28 Nov 2007

Guanajuato Opera a document of Mexican history

What makes the first visit to Guanajuato’s Teatro Juárez breathtaking is the suddenness of the encounter.

The structure, inaugurated in the once-rich mining town in 1903, fronts on a busy, narrow street. There is no square that allow a grand vista; indeed, the Juárez is best approached obliquely from the Jardin Union, the long rectangular square to its right with classically trimmed trees, wrought-iron band shell and outdoor cafes, where strolling mariachi musicians play. Only there can one pause and absorb the grandeur of the Romanesque facade with its gentle broad stairs and Doric columns topped in bronze. One’s eyes move up to the eight, copper-cast Hellenic muses that top the portal.

“Eclectic” is the word encountered everywhere in descriptions of the theater’s style. One enters a French lobby, for Paris’ Garnier was in the mind of Jose’ Noriega, the original architect. By comparison, of course, the Juárez is happily modest. There is no grand staircase after European models, but a stairs on the right of the lobby that ascends directly into the Green Room across from the first of four balconies.Opposite these stairs is the smoking room with hints of Art nouveau in its stained glass and handsome woodwork. Originally a retreat for men only, today it offers refreshments to all — and still tolerates smokers.

Up a small flight of stairs from the lobby, one enters the auditorium, a showpiece of multi-colored splendor, where Moorish arches frame the proscenium boxes. One looks up to the top of the horseshoe balconies to a six-pointed crystal chandelier that sheds subdued radiance on the 850-seat auditorium. The coming of Christianity to Constaniople is the subject of the huge painting on the fan above the stage. In words this mix — “eclectic” seems an understatement — might suggest a Disneyland hedge-podge, but in the Juárez it works — and works magnificently. One can sort out the stylistic components, but there is no temptation to do so. They flow easily into each other to blend in an esthetically pleasing whole.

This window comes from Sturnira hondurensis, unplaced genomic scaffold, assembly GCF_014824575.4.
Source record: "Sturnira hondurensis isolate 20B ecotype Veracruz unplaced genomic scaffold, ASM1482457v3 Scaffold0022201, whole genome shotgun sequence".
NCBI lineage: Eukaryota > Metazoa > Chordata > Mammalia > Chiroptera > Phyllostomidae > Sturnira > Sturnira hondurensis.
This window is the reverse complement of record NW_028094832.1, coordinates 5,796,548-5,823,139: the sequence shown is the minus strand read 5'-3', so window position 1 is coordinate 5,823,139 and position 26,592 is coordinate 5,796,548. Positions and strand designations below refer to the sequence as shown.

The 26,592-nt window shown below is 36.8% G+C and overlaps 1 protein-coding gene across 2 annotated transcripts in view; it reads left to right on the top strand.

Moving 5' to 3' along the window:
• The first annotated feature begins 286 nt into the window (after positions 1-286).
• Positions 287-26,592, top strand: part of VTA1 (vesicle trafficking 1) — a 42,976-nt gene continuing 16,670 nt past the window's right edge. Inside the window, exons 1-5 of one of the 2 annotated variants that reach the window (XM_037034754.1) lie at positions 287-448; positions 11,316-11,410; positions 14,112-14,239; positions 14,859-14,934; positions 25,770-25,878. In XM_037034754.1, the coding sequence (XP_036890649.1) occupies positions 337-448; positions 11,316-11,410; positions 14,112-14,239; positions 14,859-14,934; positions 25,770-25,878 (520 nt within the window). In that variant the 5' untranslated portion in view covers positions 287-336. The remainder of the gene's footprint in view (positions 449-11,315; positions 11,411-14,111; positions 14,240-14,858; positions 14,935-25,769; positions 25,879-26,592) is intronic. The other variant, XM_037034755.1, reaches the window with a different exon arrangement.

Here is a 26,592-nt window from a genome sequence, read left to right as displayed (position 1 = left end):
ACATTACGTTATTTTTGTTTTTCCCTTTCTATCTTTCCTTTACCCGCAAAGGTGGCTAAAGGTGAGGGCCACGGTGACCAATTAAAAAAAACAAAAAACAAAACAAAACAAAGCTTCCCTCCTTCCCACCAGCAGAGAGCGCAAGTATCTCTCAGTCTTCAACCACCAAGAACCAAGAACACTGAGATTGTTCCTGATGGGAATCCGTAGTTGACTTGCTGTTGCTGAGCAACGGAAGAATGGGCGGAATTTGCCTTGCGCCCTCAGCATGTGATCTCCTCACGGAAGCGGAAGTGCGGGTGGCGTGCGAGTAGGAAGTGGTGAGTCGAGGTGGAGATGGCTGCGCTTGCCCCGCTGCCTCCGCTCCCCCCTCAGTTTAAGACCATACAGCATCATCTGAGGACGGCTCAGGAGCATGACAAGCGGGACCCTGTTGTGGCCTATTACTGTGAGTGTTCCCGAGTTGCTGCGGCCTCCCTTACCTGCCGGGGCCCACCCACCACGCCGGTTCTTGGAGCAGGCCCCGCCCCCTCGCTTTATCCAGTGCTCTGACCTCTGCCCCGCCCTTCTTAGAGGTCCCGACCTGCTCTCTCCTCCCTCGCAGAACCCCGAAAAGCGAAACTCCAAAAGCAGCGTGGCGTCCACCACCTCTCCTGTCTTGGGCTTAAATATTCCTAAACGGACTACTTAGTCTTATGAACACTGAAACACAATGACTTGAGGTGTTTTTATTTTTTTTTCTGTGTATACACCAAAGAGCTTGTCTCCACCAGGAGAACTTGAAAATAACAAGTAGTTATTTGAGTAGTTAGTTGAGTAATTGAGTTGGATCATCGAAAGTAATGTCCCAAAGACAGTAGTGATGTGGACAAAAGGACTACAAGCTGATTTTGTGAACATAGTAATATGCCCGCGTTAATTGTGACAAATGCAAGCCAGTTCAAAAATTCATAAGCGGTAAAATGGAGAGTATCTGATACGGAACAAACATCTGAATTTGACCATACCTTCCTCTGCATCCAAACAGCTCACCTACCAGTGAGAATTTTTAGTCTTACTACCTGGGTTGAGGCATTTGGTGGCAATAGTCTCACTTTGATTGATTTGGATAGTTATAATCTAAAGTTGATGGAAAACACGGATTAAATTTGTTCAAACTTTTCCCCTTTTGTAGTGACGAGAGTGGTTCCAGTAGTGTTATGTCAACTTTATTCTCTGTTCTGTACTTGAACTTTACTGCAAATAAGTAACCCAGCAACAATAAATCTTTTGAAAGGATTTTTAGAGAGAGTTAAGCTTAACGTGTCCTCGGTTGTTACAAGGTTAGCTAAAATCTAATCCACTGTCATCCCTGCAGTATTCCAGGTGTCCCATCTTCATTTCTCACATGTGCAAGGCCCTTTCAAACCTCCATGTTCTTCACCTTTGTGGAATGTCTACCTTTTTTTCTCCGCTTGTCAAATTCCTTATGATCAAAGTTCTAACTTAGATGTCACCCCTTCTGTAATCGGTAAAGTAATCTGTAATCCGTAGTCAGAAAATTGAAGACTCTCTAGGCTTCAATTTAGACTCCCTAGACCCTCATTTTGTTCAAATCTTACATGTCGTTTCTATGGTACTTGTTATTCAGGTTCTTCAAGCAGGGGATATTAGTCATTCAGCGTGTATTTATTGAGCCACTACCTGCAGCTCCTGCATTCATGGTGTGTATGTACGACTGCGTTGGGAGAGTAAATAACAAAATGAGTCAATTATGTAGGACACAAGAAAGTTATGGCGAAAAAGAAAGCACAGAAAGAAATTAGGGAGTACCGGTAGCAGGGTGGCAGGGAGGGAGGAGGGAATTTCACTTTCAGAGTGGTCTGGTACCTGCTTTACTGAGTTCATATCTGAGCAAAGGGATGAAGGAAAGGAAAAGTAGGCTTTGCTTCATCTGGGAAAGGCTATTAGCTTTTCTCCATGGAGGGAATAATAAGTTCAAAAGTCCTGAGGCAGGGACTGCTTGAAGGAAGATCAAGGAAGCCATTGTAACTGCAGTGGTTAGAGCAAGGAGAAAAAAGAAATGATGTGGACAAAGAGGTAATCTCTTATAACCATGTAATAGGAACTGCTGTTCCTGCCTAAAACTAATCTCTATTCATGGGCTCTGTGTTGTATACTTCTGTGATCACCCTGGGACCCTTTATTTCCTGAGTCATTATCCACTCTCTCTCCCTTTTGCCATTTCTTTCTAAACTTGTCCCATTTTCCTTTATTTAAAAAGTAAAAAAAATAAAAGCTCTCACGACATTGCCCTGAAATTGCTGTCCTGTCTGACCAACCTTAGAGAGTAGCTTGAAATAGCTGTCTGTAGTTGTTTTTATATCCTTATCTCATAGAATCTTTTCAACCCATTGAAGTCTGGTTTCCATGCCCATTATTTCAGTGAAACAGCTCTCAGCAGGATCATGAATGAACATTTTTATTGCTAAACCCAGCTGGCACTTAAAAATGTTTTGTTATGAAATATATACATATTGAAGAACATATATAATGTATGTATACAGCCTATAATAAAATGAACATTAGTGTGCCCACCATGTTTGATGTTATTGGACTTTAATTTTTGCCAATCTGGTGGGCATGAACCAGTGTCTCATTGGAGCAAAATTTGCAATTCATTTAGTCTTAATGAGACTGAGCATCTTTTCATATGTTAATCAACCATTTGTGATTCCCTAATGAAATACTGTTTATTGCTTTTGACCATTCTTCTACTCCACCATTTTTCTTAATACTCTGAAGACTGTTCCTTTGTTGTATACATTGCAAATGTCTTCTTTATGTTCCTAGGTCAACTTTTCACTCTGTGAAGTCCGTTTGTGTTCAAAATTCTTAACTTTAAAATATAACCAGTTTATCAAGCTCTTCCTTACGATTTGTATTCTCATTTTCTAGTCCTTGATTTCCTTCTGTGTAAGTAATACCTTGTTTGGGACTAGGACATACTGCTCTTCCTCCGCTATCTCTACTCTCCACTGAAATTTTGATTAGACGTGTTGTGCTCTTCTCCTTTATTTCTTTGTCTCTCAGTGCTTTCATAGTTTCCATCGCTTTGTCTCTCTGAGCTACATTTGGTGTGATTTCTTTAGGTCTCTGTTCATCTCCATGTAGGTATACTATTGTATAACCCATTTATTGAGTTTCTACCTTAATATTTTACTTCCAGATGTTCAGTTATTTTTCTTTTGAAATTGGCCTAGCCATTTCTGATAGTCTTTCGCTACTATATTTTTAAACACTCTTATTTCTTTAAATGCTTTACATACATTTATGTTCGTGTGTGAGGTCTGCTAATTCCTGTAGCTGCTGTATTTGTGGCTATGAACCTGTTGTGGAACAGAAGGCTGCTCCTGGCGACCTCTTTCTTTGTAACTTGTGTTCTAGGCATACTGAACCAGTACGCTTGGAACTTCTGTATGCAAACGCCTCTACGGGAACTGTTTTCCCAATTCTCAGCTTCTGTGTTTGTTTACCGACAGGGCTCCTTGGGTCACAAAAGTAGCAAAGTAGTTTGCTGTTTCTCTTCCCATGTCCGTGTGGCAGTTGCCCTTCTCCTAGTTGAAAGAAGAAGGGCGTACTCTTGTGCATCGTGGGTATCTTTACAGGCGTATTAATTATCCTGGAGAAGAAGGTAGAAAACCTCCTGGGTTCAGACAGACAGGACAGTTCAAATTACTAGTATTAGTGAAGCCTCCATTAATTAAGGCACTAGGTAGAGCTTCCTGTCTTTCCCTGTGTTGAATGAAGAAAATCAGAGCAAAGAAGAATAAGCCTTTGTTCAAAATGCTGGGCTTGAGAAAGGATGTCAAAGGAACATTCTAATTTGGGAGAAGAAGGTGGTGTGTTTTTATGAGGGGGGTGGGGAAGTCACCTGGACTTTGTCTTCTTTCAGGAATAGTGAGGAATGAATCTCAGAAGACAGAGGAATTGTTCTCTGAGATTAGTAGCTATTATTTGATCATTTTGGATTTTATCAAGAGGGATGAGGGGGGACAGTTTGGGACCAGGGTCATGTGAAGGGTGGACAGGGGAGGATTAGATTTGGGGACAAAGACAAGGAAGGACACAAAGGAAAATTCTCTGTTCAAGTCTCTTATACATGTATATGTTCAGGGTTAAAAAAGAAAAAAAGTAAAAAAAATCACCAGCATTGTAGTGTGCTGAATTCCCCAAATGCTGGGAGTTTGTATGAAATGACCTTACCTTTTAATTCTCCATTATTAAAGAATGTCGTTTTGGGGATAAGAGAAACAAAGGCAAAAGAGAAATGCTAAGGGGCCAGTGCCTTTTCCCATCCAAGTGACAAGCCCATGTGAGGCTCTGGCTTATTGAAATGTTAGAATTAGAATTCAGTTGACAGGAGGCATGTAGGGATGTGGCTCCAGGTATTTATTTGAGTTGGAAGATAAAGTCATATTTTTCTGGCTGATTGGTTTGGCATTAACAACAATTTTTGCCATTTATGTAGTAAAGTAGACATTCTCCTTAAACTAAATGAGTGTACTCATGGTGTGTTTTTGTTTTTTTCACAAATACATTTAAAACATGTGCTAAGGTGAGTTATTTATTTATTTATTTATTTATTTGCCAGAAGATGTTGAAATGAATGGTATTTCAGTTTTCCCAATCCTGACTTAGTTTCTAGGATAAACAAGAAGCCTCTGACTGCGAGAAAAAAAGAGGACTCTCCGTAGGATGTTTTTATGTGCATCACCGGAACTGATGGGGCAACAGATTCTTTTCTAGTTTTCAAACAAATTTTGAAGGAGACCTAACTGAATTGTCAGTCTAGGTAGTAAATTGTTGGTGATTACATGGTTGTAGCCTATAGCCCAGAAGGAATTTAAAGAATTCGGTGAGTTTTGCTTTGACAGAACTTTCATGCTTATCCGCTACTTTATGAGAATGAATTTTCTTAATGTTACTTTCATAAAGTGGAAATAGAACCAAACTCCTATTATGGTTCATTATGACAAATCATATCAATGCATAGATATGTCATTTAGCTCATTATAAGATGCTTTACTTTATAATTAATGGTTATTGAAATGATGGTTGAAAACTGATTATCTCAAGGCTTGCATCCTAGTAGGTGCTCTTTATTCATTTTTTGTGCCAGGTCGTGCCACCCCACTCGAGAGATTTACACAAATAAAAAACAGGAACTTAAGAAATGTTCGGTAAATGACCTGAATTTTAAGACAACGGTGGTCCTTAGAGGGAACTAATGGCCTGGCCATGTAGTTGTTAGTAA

Enrique Carlos Greenwell Castillo, a Guanajuato-born architect specializing in historic preservation, has been involved in the Jua’rez since 1953. Then 19, he helped paint interior walls to resemble the original wall paper. “The theater is a document of Mexico’s history, and you can’t understand it without knowing that history,” Castillo said one October morning in his studio in the heart of Guanajuato. “Napoleon, Emperor Maximilian II, Juárez — they were all involved in events leading to its construction.”

The 19th century was a turbulent time in Mexico, when — as Castillo summarizes — either Mexico was being invaded by someone or the country was caught up in civil war. A turning point was the declaration of the republic following the execution of Maximillian in 1865.“Eight years later things had stabilized,” Castillo says, “and that was when one first thought of honoring Juárez with a world-class theater in Guanajuato. “It was clear from the beginning that it would bear his name.”

Although Juárez, then president of the republic, was busy running from both the French and the Austrians, he spent some time in Guanajuato and for a few weeks made it his capital. “Modern Mexico was born in the 1880's,” Castillo says. “And it was a time of economic revival, in which a lot of theaters were built. “It was also a time when French culture dominated in the country, and this was a major influence on the original design of the Juárez.”


Cornerstone of the theater was laid in 1873 and work began on Noriega’s plans. Two years later work was suspended and then resumed in 1892, plans now revised by Antonio Rivas and Alberto Malo, who opted for greater ostentation in the building. “They were not architects!” Castillo laughs. “They were mining engineers.”

The Juárez finally opened on October 27, 1903, with the performance of “Aida” by a visiting Italian company. “It could have opened a decade earlier,” Castillo says, “but they had to wait until Porfirio Diaz could attend. “It took him 10 years to get here.” Diaz, the major heir of Juárez, was Mexico’s president — with a brief interruption — from 1876 to 1911.

Hard times descended on Guanajuato soon after the opening, and for decades the Juárez was used — Costillo points out — as everything but a theater. “It’s a sad story,” he says, “and it went on for almost 100 years.”

“In 1912 it was leased to a private company for movies — for silent films, but it went bankrupt in a few years,” he says. “It was a ballroom, a circus and a place for wrestling and boxing matches. “Political assemblies, pop concerts and local festivities brought in crowds that had no respect for the building. It continued to deteriorate.” In 1949 the Juárez again became a cinema, and Costillo recalls seeing films there when he was a boy.